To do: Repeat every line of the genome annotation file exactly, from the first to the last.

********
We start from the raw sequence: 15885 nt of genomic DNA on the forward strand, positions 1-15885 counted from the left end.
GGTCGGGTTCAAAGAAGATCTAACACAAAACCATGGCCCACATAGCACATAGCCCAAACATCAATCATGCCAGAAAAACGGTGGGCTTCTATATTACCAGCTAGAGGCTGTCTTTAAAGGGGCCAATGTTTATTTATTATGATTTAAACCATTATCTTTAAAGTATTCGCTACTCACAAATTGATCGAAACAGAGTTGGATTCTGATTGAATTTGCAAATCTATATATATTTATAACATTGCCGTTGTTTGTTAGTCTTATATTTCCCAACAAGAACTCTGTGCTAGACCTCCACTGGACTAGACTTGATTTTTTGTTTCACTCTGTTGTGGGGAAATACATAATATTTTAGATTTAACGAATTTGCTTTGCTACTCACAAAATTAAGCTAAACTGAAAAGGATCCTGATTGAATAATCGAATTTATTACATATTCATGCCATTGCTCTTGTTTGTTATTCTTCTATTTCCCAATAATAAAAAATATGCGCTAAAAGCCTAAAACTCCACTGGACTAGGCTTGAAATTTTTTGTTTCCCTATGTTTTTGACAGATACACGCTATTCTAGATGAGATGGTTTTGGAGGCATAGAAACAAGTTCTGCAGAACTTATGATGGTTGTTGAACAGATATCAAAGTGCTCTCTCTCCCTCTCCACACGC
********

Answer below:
We start from the raw sequence: 15885 nt of genomic DNA on the forward strand, positions 1-15885 counted from the left end.
GGTCGGGTTCAAAGAAGATCTAACACAAAACCATGGCCCACATAGCACATAGCCCAAACATCAATCATGCCAGAAAAACGGTGGGCTTCTATATTACCAGCTAGAGGCTGTCTTTAAAGGGGCCAATGTTTATTTATTATGATTTAAACCATTATCTTTAAAGTATTCGCTACTCACAAATTGATCGAAACAGAGTTGGATTCTGATTGAATTTGCAAATCTATATATATTTATAACATTGCCGTTGTTTGTTAGTCTTATATTTCCCAACAAGAACTCTGTGCTAGACCTCCACTGGACTAGACTTGATTTTTTGTTTCACTCTGTTGTGGGGAAATACATAATATTTTAGATTTAACGAATTTGCTTTGCTACTCACAAAATTAAGCTAAACTGAAAAGGATCCTGATTGAATAATCGAATTTATTACATATTCATGCCATTGCTCTTGTTTGTTATTCTTCTATTTCCCAATAATAAAAAATATGCGCTAAAAGCCTAAAACTCCACTGGACTAGGCTTGAAATTTTTTGTTTCCCTATGTTTTTGACAGATACACGCTATTCTAGATGAGATGGTTTTGGAGGCATAGAAACAAGTTCTGCAGAACTTATGATGGTTGTTGAACAGATATCAAAGTGCTCTCTCTCCCTCTCCACACGC